Tri-Star



Reviewed by YTSL

Tsui Hark has been involved in the making of so many, often sterling quality, movies that it's somewhat understandable that some of them get mentioned less than others.  Still, it is rather notable that this 1996 Chinese New Year film that was directed by the individual who also has bequeathed to us such as "Shanghai Blues", "Peking Opera Blues", the "Once Upon a Time in China"s and the "Swordsman" trilogy is one of those which seems to have been deliberately (or not) swept under the metaphorical rug.  This particularly since it was the last Hong Kong production the talented auteur worked on before he went off to try his luck in Hollywood (unfortunately, for him, without much success).

Leslie Cheung, Moses Chan and Anita Yuen
On the surface, this is one Film Workshop and Cinema City effort that looked to offer so much, especially in terms of novelty.  As David Bordwell suggested in his "Planet Hong Kong" book:  "Popular filmmaking constantly remakes its star from project to project...Give your star a new hairstyle or wardrobe or role, shoot some publicity photos, and your audience may get curious....Part of the pleasure of a new film lies in the new look it assigns a favorite actor" (2000:158).  Imagine the significant amount of interest TRI-STAR surely stirred up by having:  Leslie Cheung appear as a do-good as well as handsome Catholic priest whose psychology-obsessed cousin (a libidinous-acting Catherine Hung is nearly unrecognizable here from "Wing Chun"'s Charmy) is trying to sexually tempt; Anita Yuen act as a debt-ridden club-girl who first encounters Leslie's character in a confessional; and Lau Ching Wan play a not particularly bright detective who is generally unkempt and possesses the kind of beard that seems to make him resemble Yu Rong Guang's "Iron Monkey" hero in his government official disguise!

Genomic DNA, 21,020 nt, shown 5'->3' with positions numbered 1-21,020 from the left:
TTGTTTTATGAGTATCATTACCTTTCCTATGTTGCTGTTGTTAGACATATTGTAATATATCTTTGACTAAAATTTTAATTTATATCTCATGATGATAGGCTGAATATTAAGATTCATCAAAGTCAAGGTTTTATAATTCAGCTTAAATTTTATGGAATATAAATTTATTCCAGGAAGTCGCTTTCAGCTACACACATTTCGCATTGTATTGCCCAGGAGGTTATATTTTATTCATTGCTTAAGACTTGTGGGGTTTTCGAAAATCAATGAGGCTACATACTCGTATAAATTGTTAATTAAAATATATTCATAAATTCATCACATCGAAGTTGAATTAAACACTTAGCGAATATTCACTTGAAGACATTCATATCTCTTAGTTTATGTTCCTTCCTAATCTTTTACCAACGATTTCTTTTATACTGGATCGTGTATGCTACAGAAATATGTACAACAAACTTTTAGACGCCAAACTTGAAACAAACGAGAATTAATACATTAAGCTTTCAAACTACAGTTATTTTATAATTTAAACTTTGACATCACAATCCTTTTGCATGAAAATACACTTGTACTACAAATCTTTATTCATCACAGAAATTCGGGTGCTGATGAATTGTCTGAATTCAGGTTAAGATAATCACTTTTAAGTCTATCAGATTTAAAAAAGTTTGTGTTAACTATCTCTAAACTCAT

Lau Ching-wan and Catherine Hung
IMHO, a very cute and angelic acting- and -looking Leslie Cheung outshines everyone else in a cast that also includes:  Sunny Chan (as Lau Ching Wan's ratty character's equally bumbling -- but much better outfitted -- partner); Shing Fui On (as a peroxide-haired priest); Raymond Wong (as a police superintendent whose role is largely to provide extra laughs in this film); Moses Chan (as the irresponsible boyfriend of Anita Yuen's too-apt-to-be inconsistent character); and Xiong Xin Xin (who also was TRI-STAR's action director).  Unfortunately, all of the actors and actresses are let down by the movie's unfocused script and equally disjointed editing (Tsui Hark seemed unable to decisively decide whether this work was supposed to primarily be a romance, comedy or drama which also included police and triad action.  Also, there really are portions of the film that got me wondering whether whole connecting sections had been accidentally excluded from being a part of the final product).
Leslie and Xiong Xin Xin
Too many segments and plot lines, which started off promisingly just, ended up petering out or abruptly ceased to be considered important to pursue in a not too logical or satisfactory fashion.  Quite a few of TRI-STAR's visual gags (including one which puts Leslie Cheung in an Elvis outfit and another which has Anita Yuen and her prostitute friends having vampire-like reaction to rays of morning sunlight) and other jokes seemed to have been placed where there were just to get instant -- but ultimately pointless -- laughs.  Certain of its characters' quirks (e.g., Lau Ching Wan's character's tendency to take off his shoes to scratch his itchy feet) never get explained.
Those who would be content to get a bit of humor and entertainment out of a movie may think that I am overly harsh in my criticism of an offering that did elicit some amused reactions from me.  It also is true that TRI-STAR can boast of having major star power and a rather well filmed car chase scene.  However, the fact remains that this (re)viewer expected more and better from the man who remains my favorite director; not least when he could call upon such stellar talents as Leslie Cheung and Anita Yuen (who were the stars of his much better "The Chinese Feast") along with Lau Ching Wan (someone who really ought to have merited a meatier role than the one he had in this production .

My rating for the film:  6.



DVD Information:

Distributed by Fitto Mobile Laser Distribution

The transfer is pretty bad -  muddy, a lack of sharpness and muted colors - truly mediocre.

Letterboxed

Cantonese and Mandarin language tracks

The subtitles are burnt on Chinese and English

There is no menu - which of course means no extras and no chapters